Those called in for auditions were given 24 hours to memorize a recording of a song in the language. But whatever the feelings of others, Nero enjoyed himself so much that he repeated the "Neronia" after a short interval rather than wait five years for its scheduled return. Here he ordered the various local and national festivals to be held in the same year so that he could take part in them all. Nero the Artist Nero's enthusiasm for music, however, led him into difficulties.
He threw open his gardens and public buildings to the dispossessed populace and brought in grain from the neighboring towns.
But, according to Tacitus, "his measures, popular as their character might be, failed of their effect; for the report had spread that, at the very moment when Rome was aflame, he had mounted his private stage, and, typifying the ills of the present by the calamities of the past, had sung 32 the Destruction of Troy. Dio Cassius, ca. Of those who mention his musicianship, Eutropius, 38 Sidonius, 39 and Orosius, only the latter presents a detailed account. Following Suetonius, apparently, he says, "The emperor himself viewed the conflagration from the lofty tower of Maecenas,.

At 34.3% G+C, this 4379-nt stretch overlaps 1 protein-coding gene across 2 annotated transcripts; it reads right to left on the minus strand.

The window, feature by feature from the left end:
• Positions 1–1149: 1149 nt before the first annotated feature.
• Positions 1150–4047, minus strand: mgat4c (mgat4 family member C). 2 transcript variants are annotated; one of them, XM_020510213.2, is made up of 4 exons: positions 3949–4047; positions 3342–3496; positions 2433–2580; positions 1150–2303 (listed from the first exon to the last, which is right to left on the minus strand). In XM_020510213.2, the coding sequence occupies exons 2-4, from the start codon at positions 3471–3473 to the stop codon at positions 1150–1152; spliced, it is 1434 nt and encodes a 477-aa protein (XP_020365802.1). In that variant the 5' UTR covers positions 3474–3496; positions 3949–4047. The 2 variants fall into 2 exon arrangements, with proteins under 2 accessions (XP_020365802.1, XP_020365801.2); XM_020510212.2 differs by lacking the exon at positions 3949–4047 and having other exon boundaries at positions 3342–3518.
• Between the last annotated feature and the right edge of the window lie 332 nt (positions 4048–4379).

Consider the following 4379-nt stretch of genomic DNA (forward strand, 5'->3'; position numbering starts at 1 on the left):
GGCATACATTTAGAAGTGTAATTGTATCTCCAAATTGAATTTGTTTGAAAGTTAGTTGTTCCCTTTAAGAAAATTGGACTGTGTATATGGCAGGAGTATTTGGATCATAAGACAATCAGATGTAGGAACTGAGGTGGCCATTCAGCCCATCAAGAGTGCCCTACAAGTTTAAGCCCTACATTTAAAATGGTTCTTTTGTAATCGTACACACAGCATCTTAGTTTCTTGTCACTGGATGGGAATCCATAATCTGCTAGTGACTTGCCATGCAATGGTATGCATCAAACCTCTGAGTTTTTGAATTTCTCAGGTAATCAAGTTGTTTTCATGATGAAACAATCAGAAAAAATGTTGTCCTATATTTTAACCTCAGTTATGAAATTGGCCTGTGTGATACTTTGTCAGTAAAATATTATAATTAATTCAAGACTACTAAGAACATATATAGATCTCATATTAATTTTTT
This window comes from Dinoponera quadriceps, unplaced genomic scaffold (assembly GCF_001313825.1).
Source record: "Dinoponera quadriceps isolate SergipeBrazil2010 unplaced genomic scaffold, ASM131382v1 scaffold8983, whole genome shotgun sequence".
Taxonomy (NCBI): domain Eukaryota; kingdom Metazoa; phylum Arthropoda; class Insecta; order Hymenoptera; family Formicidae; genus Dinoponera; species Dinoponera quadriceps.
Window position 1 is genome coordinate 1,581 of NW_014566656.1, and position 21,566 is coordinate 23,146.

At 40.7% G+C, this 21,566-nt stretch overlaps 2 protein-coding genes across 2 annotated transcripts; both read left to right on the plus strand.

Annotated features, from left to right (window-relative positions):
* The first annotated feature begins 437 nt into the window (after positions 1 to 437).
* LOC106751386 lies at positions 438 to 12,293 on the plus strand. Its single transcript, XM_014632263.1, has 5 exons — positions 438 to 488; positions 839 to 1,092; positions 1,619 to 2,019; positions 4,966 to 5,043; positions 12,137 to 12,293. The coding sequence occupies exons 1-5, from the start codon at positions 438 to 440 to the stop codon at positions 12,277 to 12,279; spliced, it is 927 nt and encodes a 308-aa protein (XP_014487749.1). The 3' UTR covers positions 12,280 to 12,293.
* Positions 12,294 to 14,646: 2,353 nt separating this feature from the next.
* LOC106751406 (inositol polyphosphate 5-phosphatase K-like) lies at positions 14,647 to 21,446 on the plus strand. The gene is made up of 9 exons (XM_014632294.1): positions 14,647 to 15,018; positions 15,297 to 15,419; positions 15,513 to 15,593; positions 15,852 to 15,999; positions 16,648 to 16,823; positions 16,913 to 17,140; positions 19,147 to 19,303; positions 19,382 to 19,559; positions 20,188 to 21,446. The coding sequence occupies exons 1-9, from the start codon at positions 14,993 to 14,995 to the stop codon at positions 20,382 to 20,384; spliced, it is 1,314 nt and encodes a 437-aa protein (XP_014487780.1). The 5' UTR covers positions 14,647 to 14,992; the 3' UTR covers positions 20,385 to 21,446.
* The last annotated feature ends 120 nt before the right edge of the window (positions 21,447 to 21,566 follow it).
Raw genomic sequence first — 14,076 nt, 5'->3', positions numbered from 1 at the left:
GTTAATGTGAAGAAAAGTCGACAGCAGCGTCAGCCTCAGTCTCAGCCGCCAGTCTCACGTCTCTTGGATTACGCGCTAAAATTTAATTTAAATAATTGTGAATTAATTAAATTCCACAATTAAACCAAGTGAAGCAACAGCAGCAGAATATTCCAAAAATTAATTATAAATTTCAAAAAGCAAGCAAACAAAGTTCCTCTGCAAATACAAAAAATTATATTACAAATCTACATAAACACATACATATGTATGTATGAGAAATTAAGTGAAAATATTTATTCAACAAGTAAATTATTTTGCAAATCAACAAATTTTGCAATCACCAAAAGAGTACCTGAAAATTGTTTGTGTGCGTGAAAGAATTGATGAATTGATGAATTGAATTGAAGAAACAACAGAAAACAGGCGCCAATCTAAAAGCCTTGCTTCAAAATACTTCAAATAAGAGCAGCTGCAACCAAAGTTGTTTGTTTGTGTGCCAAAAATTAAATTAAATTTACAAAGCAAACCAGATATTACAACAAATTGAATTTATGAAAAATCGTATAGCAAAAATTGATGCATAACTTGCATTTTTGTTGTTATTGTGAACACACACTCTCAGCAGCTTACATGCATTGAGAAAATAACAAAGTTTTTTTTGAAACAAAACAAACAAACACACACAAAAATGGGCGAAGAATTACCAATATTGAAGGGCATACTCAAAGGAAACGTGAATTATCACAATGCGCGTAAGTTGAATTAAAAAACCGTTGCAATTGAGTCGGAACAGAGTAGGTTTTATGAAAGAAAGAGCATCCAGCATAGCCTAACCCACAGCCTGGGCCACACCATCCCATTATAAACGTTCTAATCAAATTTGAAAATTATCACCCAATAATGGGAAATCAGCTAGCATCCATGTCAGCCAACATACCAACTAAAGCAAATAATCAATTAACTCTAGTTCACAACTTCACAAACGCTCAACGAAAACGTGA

However, the probability is that he did play the cithara.
1. You cannot grow a new fiddle-leaf fig tree from a leaf.